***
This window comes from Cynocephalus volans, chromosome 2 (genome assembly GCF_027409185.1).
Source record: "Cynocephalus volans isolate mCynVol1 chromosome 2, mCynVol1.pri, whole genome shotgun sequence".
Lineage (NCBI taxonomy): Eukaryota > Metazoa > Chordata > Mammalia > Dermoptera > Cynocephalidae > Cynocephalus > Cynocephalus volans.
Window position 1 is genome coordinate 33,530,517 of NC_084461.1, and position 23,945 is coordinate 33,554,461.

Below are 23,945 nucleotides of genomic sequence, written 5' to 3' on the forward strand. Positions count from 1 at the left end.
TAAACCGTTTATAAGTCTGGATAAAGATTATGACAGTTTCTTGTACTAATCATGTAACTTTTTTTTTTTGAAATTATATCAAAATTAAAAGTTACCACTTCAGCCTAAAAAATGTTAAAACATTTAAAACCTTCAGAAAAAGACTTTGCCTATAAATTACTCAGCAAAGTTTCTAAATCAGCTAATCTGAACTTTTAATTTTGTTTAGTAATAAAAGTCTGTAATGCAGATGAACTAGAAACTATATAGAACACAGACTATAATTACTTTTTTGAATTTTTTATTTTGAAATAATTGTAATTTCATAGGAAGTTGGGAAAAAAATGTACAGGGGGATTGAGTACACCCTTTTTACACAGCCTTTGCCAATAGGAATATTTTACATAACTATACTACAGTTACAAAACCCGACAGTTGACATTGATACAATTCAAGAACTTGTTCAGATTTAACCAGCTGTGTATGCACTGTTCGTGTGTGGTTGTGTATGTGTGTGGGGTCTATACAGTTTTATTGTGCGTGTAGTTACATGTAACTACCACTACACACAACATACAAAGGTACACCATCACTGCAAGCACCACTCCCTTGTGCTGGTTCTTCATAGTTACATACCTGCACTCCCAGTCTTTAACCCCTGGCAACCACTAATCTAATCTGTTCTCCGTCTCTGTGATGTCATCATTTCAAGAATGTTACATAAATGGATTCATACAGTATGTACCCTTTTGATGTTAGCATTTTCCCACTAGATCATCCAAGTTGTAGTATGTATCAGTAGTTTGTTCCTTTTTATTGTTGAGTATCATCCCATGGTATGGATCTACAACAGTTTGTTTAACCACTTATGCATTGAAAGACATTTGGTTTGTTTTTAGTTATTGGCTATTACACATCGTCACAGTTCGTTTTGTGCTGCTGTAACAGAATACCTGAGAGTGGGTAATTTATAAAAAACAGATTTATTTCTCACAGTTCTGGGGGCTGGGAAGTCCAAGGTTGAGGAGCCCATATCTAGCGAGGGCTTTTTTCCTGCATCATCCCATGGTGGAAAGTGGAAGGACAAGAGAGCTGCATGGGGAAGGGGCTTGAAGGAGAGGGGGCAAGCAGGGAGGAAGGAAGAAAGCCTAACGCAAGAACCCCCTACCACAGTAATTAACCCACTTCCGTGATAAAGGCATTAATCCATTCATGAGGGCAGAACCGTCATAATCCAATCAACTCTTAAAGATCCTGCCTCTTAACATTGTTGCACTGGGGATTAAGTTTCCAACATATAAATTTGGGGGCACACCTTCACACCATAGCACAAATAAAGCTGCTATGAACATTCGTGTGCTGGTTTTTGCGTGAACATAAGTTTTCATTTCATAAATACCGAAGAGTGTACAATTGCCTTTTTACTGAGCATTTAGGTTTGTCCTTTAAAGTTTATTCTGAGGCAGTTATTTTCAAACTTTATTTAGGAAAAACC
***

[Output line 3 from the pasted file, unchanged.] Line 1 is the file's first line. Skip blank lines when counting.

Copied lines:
Lineage (NCBI taxonomy): Eukaryota > Metazoa > Chordata > Mammalia > Dermoptera > Cynocephalidae > Cynocephalus > Cynocephalus volans.